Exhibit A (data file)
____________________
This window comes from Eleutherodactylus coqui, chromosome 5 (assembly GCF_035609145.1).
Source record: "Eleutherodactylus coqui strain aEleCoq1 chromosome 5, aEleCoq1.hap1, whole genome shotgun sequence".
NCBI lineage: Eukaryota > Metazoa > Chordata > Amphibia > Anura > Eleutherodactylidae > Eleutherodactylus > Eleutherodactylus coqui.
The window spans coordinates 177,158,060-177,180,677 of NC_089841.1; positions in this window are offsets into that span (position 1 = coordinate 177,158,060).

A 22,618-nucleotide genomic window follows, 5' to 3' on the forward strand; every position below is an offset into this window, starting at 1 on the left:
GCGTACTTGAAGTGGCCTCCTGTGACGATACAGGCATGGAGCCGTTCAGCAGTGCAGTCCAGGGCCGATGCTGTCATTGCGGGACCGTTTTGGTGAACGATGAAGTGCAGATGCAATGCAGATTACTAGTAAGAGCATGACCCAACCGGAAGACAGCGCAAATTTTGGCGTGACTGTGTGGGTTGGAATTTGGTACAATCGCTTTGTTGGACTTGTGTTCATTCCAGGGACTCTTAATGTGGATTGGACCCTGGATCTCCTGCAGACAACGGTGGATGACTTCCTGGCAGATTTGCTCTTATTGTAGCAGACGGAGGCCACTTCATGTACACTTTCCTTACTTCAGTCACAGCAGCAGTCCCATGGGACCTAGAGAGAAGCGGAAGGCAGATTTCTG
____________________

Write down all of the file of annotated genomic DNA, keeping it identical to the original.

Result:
This window comes from Eleutherodactylus coqui, chromosome 5 (assembly GCF_035609145.1).
Source record: "Eleutherodactylus coqui strain aEleCoq1 chromosome 5, aEleCoq1.hap1, whole genome shotgun sequence".
NCBI lineage: Eukaryota > Metazoa > Chordata > Amphibia > Anura > Eleutherodactylidae > Eleutherodactylus > Eleutherodactylus coqui.
The window spans coordinates 177,158,060-177,180,677 of NC_089841.1; positions in this window are offsets into that span (position 1 = coordinate 177,158,060).

A 22,618-nucleotide genomic window follows, 5' to 3' on the forward strand; every position below is an offset into this window, starting at 1 on the left:
GCGTACTTGAAGTGGCCTCCTGTGACGATACAGGCATGGAGCCGTTCAGCAGTGCAGTCCAGGGCCGATGCTGTCATTGCGGGACCGTTTTGGTGAACGATGAAGTGCAGATGCAATGCAGATTACTAGTAAGAGCATGACCCAACCGGAAGACAGCGCAAATTTTGGCGTGACTGTGTGGGTTGGAATTTGGTACAATCGCTTTGTTGGACTTGTGTTCATTCCAGGGACTCTTAATGTGGATTGGACCCTGGATCTCCTGCAGACAACGGTGGATGACTTCCTGGCAGATTTGCTCTTATTGTAGCAGACGGAGGCCACTTCATGTACACTTTCCTTACTTCAGTCACAGCAGCAGTCCCATGGGACCTAGAGAGAAGCGGAAGGCAGATTTCTG